It’s the 35th Anniversary of the Big Ba-Boom: Mount St. Helens and the May 18th Eruption

Thirty-five years ago, mini-me watched in awe as Mount St. Helens blew up on our television. A short time later, our neighbors came back with samples of ash and awed stories of the disaster zone. Vulcanologists had gotten an unprecedented opportunity to study a volcano’s eruption cycle from awakening to paroxysmal eruption, but lost some of their own in the process. Many people perished in the eruption, but without dedicated geologists informing everyone of the hazards and insisting on exclusion zones, it could have been so many more. And the many survivors’ tales are utterly gripping.

For thirty-five years, we’ve used Mount St. Helens as a laboratory. It’s taught us endless lessons on how volcanoes erupt, what those eruptions do to the countryside, and how the environment recovers afterward. We’ve learned a lot about the warning signs of impending eruptions. We’ve learned how to recognize debris avalanche and lateral blast deposits. And we’ve marveled at the beauty of a wounded young mountain building itself back up from the inside.

On this day, remember the geologists who gave their lives while studying this volcano.

On this day, remember those who didn’t make it back home from the mountain.

And on this day, thank scientists for effective volcano monitoring.

For those who want to read further about Mount St. Helens and her cataclysmic eruption, you can follow my series here. [Read more…]

The Little Lost Umbrella

Once upon a time, there was a natty black umbrella. It was born in a factory with thousands of others much like it, assembled by sweatshop workers who were desperate to feed their families. Practical hands packaged it, stuffed it in a box with dozens of its siblings, and then it went on a long ride in trucks and ships and possibly on railways until it reached a department store. It lived in the shelves for a while, where children used it as a sword. It felt this gave it character. It loved its swash-buckling days.

It watched a few of its siblings be sold. Their places were taken by close cousins. They all speculated after store closing, wondering what sort of hands they would end up in, and what the rain and wet were they were made to protect people from. [Read more…]

Greetings from Bothell: A Fraught Final Day, but the Waterfalls are Lovely!

Despite everything (well, a few things) conspiring against us, we are home safe from our trip. Alas, Ape Cave and other attractions on the south side of Mount St. Helens were not to be. The weather worsened to the point where the clouds were tickling the tops of even the lower hills, which meant we’d be in rain and fog the whole way if we attempted to make it up the mountain. So we headed for the Columbia River Gorge, which B has never seen. That’s a place that can be done in foul weather. It’s still pretty, see?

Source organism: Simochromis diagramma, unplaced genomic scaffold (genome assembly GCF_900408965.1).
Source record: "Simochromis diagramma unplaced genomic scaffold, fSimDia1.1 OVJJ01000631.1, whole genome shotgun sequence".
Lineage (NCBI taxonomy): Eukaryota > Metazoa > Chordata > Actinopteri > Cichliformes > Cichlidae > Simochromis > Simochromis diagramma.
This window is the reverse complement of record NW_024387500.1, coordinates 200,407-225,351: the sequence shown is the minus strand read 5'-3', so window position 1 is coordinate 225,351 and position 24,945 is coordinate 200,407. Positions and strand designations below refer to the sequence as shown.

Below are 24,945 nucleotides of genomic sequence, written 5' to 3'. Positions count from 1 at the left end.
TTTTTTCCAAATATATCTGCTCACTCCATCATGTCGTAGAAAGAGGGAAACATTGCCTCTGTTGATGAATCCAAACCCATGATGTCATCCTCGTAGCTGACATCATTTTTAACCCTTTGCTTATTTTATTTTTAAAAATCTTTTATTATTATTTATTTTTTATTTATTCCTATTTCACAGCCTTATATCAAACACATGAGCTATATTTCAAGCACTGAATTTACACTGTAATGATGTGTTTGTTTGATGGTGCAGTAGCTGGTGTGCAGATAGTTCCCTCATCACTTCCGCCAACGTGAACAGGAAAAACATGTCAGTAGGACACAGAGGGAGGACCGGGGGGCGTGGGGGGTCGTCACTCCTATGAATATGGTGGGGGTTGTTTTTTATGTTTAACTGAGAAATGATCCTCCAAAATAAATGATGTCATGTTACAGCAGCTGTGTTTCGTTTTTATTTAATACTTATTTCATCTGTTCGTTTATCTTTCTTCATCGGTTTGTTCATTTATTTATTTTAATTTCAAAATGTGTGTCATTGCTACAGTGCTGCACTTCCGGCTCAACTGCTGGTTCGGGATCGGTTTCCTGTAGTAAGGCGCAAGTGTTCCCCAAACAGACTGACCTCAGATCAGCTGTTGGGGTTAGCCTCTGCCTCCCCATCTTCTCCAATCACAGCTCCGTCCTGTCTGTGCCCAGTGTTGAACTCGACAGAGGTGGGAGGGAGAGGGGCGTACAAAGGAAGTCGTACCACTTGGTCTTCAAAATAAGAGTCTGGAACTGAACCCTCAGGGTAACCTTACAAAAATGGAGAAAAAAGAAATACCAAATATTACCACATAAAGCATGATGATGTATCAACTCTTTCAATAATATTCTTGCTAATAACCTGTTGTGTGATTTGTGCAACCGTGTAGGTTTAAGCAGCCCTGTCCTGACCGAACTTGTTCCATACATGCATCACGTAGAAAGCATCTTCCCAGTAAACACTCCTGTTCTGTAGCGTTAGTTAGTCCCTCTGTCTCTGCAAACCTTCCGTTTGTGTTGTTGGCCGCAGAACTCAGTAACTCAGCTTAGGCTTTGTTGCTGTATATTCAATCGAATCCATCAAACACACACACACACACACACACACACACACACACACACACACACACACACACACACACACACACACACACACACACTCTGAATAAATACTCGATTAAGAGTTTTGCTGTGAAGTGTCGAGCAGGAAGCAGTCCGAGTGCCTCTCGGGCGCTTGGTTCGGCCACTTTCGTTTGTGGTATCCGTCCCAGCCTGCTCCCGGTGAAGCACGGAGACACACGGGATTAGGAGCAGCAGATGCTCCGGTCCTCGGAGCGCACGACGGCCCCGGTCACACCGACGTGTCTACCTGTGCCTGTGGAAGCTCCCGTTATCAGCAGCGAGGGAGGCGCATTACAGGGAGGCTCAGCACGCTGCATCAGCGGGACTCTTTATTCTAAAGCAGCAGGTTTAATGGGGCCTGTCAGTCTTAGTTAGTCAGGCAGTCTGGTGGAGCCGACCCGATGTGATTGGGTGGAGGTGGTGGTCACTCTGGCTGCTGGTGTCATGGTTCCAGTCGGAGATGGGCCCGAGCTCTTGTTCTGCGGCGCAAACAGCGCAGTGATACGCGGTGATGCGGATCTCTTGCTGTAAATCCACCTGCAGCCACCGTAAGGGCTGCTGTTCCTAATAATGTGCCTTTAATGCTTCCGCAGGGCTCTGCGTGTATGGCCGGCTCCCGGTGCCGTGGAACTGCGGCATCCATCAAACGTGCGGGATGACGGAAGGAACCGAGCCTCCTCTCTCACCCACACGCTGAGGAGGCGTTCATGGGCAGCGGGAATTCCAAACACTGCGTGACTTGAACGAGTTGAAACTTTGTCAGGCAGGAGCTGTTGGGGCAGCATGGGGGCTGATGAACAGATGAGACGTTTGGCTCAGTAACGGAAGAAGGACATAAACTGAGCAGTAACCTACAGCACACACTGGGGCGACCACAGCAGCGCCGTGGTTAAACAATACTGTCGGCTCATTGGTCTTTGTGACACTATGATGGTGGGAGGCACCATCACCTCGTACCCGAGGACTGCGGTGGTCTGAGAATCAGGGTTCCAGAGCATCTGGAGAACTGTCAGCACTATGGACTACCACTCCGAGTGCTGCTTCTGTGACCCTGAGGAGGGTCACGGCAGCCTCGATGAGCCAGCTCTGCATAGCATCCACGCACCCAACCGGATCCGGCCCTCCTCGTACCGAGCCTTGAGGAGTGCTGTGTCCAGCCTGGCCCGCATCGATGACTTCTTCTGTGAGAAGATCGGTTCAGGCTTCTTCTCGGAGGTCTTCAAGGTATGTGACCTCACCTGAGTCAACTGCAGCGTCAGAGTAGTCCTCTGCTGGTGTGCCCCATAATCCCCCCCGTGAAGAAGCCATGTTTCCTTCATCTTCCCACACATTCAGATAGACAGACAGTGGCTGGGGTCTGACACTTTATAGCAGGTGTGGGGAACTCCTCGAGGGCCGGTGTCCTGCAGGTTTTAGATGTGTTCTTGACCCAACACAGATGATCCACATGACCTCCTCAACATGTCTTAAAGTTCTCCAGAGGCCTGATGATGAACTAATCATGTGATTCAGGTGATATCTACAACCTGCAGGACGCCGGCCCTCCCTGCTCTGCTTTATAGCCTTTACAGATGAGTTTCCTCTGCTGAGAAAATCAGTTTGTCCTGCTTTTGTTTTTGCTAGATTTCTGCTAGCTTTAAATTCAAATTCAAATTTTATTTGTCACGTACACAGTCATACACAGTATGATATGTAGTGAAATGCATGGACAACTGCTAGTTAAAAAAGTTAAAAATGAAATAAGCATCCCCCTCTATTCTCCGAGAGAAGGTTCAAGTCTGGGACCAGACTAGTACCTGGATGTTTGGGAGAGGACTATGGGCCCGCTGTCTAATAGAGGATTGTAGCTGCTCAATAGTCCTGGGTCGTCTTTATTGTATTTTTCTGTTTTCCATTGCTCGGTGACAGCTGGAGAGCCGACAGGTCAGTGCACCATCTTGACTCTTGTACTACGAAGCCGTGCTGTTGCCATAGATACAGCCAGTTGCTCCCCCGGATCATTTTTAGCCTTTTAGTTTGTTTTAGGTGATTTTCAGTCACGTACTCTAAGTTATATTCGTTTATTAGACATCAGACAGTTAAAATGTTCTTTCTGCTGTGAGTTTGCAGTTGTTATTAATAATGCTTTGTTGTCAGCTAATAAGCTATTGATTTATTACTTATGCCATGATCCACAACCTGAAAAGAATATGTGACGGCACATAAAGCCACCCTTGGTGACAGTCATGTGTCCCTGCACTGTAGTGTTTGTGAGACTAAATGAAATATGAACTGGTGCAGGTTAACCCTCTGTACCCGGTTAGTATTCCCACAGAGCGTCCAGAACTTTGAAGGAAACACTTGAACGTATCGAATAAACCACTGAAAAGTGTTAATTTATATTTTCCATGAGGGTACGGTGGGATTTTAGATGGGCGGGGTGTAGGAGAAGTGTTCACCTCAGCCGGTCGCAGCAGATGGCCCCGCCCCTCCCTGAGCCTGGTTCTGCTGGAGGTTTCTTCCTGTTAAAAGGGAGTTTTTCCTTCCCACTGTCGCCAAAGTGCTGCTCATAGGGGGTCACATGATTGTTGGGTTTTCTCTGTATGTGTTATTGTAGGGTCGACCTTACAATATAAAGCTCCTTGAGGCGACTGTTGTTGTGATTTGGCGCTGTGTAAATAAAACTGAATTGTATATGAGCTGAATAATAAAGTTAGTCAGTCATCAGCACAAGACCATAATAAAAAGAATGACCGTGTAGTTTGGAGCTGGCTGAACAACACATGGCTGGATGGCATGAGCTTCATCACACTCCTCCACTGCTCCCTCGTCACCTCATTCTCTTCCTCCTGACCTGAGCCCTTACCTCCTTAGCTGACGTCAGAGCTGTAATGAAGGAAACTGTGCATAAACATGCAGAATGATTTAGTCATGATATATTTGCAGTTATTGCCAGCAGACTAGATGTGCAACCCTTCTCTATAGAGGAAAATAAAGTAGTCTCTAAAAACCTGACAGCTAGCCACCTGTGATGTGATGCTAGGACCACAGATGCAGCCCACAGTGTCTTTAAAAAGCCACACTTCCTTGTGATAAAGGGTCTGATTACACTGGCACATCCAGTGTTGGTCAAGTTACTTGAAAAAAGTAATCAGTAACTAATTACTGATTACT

Image looks over the Columbia River and its enormous gorge. The Vista House, a round building, is visible atop a jutting tower of basalt in the near distance. The sky is heavy with clouds, which are cutting off the tops of the higher hills.

The Columbia River Gorge from the Portland State Women’s Forum Scenic Viewpoint aka Chanticleer Point.

Fun fact: that building you see there, the one like a little dot atop that tall basalt point, would’ve been underwater during the Missoula Floods. Wowza.

Even on a rainy off-season Saturday, the place was packed. It seemed like everyone in the Pacific Northwest was visiting. I did manage to catch a shot of the Vista House on Crown Point without a bunch of people, because they were all either inside or on the other side of the balcony for a few seconds.

Image shows a hexagonal building with two tiers. Narrow stained glass windows nearly as tall as each storey make it impossible to see the nine trillion people inside.

Vista House

This is the first time I’ve ever been to Crown Point when that building was open, so B and I zipped inside, took the stairs, and enjoyed the view from the balcony. I’ll show you it in a future post. It’s pretty similar to the previous view, only Vista House isn’t in it.

We couldn’t stop at Latourell Falls because there were no parking spaces left, but we got one at Wahkeena Falls, which I’ve never actually visited. You can ogle them from the viewpoint below, and then, if you wish, hike up a little ways and view the upper tier. We wished, so we did, and here I am with them.

Image shows me standing beside a basalt cliff on the right, with the falls falling to the left.

Moi at Wahkeena Falls.